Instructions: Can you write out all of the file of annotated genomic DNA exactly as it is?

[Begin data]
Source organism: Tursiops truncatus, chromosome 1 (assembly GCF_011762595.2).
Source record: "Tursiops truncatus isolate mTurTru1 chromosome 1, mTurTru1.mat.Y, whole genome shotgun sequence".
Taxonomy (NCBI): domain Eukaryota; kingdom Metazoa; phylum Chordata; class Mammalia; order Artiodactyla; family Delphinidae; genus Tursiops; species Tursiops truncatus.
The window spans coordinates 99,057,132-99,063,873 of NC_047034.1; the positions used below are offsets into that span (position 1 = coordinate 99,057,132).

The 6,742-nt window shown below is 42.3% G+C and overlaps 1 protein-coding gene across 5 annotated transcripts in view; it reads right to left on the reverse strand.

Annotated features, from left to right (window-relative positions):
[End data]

Source organism: Tursiops truncatus, chromosome 1 (assembly GCF_011762595.2).
Source record: "Tursiops truncatus isolate mTurTru1 chromosome 1, mTurTru1.mat.Y, whole genome shotgun sequence".
Taxonomy (NCBI): domain Eukaryota; kingdom Metazoa; phylum Chordata; class Mammalia; order Artiodactyla; family Delphinidae; genus Tursiops; species Tursiops truncatus.
The window spans coordinates 99,057,132-99,063,873 of NC_047034.1; the positions used below are offsets into that span (position 1 = coordinate 99,057,132).

The 6,742-nt window shown below is 42.3% G+C and overlaps 1 protein-coding gene across 5 annotated transcripts in view; it reads right to left on the reverse strand.

Annotated features, from left to right (window-relative positions):